Improving Accessibility of Online Courses – the why

This is the first post in a series of twelve posts intended to help you improve the accessibility of your online courses.

During this series, the word accessibility is used in the context of making your online courses better for students with various disabilities. To help set the stage for this series of posts, let’s start with a couple of videos.

Keyboard image with Accessibility key replacing the Enter key

Portland Community College: To Care and Comply

Portland Community College (PCC) created this 11-minute video in 2015. PCC employees talk about their web accessibility guidelines and how supporting students with disabilities is a shared responsibility across the college. Tips and techniques that faculty and staff can use to improve their online course materials to make course components more accessible are also included. It is embedded below, or you can open it separately in YouTube.

These things jump out at me from the PCC video:

  • The intro examples of navigating online courses with assistive technology
  • The various students’ stories about their needs for accessible learning materials
  • Mission of PCC, and there is no success without access (10:30)

You can learn more about the various accessibility resources provided by PCC at their website.

University of Washington DO-IT: IT Accessibility: What Campus Leaders Have to Say

I also highly recommend a second video, this one from DO-IT (Disabilities, Opportunities, Internetworking, and Technology) at the University of Washington. DO-IT provides many excellent resources for educators and students. They also have an excellent Center for Universal Design in Education. This video highlights the importance and strategies for making Information Technology accessible on a campus-wide basis. Open DO-IT video separately.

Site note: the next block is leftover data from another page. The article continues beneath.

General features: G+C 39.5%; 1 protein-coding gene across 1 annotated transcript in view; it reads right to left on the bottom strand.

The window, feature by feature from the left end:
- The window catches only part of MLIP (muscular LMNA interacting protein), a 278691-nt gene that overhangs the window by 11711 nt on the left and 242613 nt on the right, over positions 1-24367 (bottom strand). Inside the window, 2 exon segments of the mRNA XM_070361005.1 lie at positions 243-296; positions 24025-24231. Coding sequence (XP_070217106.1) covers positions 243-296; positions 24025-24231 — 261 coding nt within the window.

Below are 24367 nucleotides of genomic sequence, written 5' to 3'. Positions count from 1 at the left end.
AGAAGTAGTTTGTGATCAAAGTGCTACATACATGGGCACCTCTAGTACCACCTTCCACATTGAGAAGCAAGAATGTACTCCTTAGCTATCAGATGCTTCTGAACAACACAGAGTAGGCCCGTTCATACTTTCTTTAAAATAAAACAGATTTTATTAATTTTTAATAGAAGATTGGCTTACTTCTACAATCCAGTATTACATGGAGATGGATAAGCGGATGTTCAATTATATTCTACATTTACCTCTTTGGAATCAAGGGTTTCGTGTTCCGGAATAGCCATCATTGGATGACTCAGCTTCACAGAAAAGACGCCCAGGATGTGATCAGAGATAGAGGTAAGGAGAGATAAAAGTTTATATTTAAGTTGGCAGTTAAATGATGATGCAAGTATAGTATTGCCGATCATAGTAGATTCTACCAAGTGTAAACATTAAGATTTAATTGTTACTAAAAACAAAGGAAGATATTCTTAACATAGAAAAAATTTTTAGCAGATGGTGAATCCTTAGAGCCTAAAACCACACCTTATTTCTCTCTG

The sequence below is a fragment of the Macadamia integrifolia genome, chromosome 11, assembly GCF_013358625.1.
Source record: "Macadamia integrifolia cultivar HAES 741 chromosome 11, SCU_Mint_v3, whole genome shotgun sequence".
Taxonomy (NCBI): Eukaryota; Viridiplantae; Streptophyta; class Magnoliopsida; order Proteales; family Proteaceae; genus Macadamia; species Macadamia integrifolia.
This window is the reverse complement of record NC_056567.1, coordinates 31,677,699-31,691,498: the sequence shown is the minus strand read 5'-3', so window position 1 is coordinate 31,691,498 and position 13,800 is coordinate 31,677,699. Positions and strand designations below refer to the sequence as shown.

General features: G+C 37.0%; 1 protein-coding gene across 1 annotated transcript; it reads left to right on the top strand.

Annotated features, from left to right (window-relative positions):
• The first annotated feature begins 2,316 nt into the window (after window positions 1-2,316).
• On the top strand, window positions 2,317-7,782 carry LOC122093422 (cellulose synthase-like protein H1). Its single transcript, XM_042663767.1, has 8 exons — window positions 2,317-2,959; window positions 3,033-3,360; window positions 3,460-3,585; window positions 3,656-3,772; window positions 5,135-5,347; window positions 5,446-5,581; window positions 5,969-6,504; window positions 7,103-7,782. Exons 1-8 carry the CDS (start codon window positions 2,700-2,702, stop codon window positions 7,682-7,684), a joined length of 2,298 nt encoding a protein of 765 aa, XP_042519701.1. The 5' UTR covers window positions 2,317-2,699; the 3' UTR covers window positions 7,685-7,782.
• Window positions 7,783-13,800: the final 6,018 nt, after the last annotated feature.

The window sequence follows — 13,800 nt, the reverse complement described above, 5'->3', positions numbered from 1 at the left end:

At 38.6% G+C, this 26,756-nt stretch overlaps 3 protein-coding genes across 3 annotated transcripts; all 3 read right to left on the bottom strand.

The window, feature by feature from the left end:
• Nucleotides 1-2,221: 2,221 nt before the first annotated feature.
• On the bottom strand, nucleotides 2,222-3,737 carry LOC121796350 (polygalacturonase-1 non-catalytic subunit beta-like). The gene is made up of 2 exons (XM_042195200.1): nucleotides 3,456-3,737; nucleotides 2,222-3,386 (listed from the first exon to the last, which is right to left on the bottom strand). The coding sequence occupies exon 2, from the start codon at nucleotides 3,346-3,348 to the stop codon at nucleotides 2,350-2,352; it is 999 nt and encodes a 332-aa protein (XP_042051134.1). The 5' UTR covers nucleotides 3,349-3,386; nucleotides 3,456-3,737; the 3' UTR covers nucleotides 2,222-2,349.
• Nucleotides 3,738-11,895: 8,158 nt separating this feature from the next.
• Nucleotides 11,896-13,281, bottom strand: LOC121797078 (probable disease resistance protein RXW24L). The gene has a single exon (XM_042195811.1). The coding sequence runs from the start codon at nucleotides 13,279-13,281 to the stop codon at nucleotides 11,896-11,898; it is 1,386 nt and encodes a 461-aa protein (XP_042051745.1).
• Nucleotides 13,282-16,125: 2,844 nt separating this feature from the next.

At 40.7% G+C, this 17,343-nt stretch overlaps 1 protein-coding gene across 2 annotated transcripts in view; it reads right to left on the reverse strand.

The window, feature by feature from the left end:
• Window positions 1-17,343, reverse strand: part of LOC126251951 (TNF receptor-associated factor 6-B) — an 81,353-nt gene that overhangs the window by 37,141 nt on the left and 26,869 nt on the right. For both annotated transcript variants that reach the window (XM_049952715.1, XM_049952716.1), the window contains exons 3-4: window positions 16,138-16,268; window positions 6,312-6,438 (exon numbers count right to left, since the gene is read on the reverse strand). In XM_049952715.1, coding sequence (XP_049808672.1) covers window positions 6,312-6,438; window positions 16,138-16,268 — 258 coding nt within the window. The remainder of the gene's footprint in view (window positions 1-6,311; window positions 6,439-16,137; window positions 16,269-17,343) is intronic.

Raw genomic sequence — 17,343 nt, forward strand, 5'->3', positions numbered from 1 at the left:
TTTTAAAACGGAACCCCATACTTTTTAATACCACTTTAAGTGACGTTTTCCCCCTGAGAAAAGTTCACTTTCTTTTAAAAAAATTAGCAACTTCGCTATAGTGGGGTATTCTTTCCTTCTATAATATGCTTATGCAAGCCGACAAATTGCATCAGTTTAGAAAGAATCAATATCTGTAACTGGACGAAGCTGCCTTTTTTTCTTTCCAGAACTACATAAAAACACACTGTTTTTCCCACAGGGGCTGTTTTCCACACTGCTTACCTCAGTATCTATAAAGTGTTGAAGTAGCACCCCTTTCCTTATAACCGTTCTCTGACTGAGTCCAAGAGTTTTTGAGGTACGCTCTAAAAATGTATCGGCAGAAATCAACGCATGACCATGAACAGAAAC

Highlights for me in this video include:

  • Notice that the video is audio-described (AD).
  • At 1:37, Tracy Mitrano clarifies that making an accommodation was a good starting point, but only the start of the conversation about dealing with accessibility.
  • At 2:32, Pablo Molinda states that just like privacy and security, accessibility needs to be designed from the initial conception, not an afterthought.
  • At 3:58, Gerry Hanley shows that his state system requires all vendors provide equally effective access to the services provided by the vendor.

In the second post we’ll look into the importance of a VPAT and what you can learn from them. In the remaining posts we’ll focus more on the question of how to improve the accessibility of online courses. I thought it was important to start with this post dealing more with the question of why improved web accessibility is important in online learning.

The PCC video is shared with express written consent from PCC, and the University of Washington video is shared under the license of Creative Commons Attribution. The accessibility keyboard graphic is shared under Creative Commons Attribution by creator Poakpong.

Directory to posts in this series:

  1. Improving Accessibility of Online Courses – the why
  2. What do Educators Need to Know about VPATs?
  3. Alt Text for Simple Images in Online Courses
  4. Complex Images – Going Beyond Simple Alt Text
  5. Finding Videos with Good Captions
  6. Captioning Videos for Your Online Courses
  7. Improving the Accessibility of your HTML Content Pages – Part 1
  8. Improving the #A11y of Your HTML Content Pages – Part 2
  9. Making Word Documents Accessible for Online Learning
  10. Making PowerPoint Files Accessible for Online Learning
  11. Using Web-based Tools in Online Learning – #A11y
  12. Six More Tips for Making Online Courses Accessible

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